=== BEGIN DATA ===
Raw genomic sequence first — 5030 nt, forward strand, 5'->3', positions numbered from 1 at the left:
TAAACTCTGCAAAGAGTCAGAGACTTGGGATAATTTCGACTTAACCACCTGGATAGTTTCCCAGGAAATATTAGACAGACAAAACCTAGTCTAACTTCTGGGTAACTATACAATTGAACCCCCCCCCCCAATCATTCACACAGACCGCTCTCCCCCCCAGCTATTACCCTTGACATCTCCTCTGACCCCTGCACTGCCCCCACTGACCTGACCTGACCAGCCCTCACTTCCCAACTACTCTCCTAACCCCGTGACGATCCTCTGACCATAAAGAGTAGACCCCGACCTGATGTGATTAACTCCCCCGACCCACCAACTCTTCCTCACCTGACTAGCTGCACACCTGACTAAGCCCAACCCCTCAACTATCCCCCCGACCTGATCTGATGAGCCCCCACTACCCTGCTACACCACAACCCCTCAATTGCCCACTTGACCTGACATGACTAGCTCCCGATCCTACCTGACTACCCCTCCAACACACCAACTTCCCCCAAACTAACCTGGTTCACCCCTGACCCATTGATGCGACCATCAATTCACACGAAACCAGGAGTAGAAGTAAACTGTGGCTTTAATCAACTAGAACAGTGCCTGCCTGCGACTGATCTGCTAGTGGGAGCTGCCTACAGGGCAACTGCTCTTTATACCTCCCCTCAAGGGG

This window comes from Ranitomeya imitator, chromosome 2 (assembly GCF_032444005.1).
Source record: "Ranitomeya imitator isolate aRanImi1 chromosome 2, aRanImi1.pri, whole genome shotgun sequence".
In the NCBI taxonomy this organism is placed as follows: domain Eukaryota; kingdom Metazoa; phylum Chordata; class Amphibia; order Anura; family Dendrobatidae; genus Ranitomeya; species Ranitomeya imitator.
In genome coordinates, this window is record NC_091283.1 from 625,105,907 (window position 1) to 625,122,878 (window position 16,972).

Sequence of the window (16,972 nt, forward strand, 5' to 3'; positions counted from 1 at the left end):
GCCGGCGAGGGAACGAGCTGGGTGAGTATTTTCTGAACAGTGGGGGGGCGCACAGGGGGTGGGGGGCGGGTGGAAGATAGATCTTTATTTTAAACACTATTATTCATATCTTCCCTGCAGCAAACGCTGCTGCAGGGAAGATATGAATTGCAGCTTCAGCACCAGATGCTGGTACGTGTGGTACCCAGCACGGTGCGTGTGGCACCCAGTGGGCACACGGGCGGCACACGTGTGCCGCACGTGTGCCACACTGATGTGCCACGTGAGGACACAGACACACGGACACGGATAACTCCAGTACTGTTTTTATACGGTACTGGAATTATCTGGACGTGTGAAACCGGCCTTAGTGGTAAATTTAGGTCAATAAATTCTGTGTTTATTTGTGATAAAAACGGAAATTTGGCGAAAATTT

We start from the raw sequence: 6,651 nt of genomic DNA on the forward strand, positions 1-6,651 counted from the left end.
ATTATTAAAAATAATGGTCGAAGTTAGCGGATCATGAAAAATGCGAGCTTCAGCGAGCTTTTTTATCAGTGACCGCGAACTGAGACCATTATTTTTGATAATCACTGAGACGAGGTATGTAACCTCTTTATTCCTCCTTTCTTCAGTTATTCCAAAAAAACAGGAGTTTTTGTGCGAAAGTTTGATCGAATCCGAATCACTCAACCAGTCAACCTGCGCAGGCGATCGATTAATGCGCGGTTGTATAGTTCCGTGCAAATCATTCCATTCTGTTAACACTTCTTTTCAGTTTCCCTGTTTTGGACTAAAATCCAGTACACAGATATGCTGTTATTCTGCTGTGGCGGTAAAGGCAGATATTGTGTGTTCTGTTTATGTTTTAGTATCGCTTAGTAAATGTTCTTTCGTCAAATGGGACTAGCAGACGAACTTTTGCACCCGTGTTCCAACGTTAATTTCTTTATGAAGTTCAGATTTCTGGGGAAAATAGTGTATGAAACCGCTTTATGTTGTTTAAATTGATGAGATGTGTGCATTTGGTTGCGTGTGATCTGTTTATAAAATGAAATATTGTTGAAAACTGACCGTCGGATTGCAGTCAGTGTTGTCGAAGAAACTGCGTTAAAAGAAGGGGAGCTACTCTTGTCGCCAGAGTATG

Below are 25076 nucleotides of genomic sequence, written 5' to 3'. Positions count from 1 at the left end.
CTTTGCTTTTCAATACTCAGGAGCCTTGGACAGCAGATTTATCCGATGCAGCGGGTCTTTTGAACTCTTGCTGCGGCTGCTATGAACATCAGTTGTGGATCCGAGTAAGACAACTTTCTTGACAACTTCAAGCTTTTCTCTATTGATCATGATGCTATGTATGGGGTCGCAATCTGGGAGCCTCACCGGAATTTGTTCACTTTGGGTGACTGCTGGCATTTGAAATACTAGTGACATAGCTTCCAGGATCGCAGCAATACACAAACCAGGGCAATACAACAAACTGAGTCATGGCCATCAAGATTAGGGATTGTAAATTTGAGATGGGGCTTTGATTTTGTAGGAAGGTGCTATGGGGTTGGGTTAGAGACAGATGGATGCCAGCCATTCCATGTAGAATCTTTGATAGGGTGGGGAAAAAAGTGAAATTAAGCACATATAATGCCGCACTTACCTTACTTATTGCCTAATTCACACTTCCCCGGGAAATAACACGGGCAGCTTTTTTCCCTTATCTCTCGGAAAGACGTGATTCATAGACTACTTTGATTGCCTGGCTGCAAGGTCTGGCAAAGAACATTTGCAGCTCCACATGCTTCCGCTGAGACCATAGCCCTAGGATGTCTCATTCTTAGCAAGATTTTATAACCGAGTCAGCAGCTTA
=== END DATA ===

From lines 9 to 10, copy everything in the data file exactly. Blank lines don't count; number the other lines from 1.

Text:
We start from the raw sequence: 6,651 nt of genomic DNA on the forward strand, positions 1-6,651 counted from the left end.
ATTATTAAAAATAATGGTCGAAGTTAGCGGATCATGAAAAATGCGAGCTTCAGCGAGCTTTTTTATCAGTGACCGCGAACTGAGACCATTATTTTTGATAATCACTGAGACGAGGTATGTAACCTCTTTATTCCTCCTTTCTTCAGTTATTCCAAAAAAACAGGAGTTTTTGTGCGAAAGTTTGATCGAATCCGAATCACTCAACCAGTCAACCTGCGCAGGCGATCGATTAATGCGCGGTTGTATAGTTCCGTGCAAATCATTCCATTCTGTTAACACTTCTTTTCAGTTTCCCTGTTTTGGACTAAAATCCAGTACACAGATATGCTGTTATTCTGCTGTGGCGGTAAAGGCAGATATTGTGTGTTCTGTTTATGTTTTAGTATCGCTTAGTAAATGTTCTTTCGTCAAATGGGACTAGCAGACGAACTTTTGCACCCGTGTTCCAACGTTAATTTCTTTATGAAGTTCAGATTTCTGGGGAAAATAGTGTATGAAACCGCTTTATGTTGTTTAAATTGATGAGATGTGTGCATTTGGTTGCGTGTGATCTGTTTATAAAATGAAATATTGTTGAAAACTGACCGTCGGATTGCAGTCAGTGTTGTCGAAGAAACTGCGTTAAAAGAAGGGGAGCTACTCTTGTCGCCAGAGTATG